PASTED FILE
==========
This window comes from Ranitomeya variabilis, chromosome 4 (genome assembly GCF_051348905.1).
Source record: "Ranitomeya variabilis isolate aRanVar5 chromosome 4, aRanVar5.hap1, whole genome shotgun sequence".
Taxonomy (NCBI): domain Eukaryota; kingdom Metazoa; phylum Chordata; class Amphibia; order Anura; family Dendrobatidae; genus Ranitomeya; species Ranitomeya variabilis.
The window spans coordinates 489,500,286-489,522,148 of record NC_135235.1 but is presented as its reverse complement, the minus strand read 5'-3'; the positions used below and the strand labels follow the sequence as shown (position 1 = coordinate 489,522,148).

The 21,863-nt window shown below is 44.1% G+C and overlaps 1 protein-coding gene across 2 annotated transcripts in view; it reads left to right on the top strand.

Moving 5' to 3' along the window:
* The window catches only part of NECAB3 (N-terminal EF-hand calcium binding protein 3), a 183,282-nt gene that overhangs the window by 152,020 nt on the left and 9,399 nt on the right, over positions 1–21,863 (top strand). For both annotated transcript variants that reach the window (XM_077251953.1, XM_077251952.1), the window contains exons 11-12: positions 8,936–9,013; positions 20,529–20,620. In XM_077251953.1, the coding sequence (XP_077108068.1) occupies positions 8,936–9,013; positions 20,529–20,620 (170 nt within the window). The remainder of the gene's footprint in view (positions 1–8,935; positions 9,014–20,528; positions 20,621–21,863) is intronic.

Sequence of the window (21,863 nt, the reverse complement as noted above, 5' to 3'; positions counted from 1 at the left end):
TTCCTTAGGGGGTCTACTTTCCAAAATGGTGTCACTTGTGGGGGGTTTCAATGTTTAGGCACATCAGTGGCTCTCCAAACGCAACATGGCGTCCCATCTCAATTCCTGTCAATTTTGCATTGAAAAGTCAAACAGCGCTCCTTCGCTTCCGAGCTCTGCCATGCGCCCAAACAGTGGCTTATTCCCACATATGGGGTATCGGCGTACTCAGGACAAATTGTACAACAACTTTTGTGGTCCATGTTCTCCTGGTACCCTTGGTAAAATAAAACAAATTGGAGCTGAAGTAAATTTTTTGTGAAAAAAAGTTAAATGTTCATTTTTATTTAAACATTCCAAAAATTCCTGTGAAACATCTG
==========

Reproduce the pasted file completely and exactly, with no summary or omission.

This window comes from Ranitomeya variabilis, chromosome 4 (genome assembly GCF_051348905.1).
Source record: "Ranitomeya variabilis isolate aRanVar5 chromosome 4, aRanVar5.hap1, whole genome shotgun sequence".
Taxonomy (NCBI): domain Eukaryota; kingdom Metazoa; phylum Chordata; class Amphibia; order Anura; family Dendrobatidae; genus Ranitomeya; species Ranitomeya variabilis.
The window spans coordinates 489,500,286-489,522,148 of record NC_135235.1 but is presented as its reverse complement, the minus strand read 5'-3'; the positions used below and the strand labels follow the sequence as shown (position 1 = coordinate 489,522,148).

The 21,863-nt window shown below is 44.1% G+C and overlaps 1 protein-coding gene across 2 annotated transcripts in view; it reads left to right on the top strand.

Moving 5' to 3' along the window:
* The window catches only part of NECAB3 (N-terminal EF-hand calcium binding protein 3), a 183,282-nt gene that overhangs the window by 152,020 nt on the left and 9,399 nt on the right, over positions 1–21,863 (top strand). For both annotated transcript variants that reach the window (XM_077251953.1, XM_077251952.1), the window contains exons 11-12: positions 8,936–9,013; positions 20,529–20,620. In XM_077251953.1, the coding sequence (XP_077108068.1) occupies positions 8,936–9,013; positions 20,529–20,620 (170 nt within the window). The remainder of the gene's footprint in view (positions 1–8,935; positions 9,014–20,528; positions 20,621–21,863) is intronic.

Sequence of the window (21,863 nt, the reverse complement as noted above, 5' to 3'; positions counted from 1 at the left end):
TTCCTTAGGGGGTCTACTTTCCAAAATGGTGTCACTTGTGGGGGGTTTCAATGTTTAGGCACATCAGTGGCTCTCCAAACGCAACATGGCGTCCCATCTCAATTCCTGTCAATTTTGCATTGAAAAGTCAAACAGCGCTCCTTCGCTTCCGAGCTCTGCCATGCGCCCAAACAGTGGCTTATTCCCACATATGGGGTATCGGCGTACTCAGGACAAATTGTACAACAACTTTTGTGGTCCATGTTCTCCTGGTACCCTTGGTAAAATAAAACAAATTGGAGCTGAAGTAAATTTTTTGTGAAAAAAAGTTAAATGTTCATTTTTATTTAAACATTCCAAAAATTCCTGTGAAACATCTG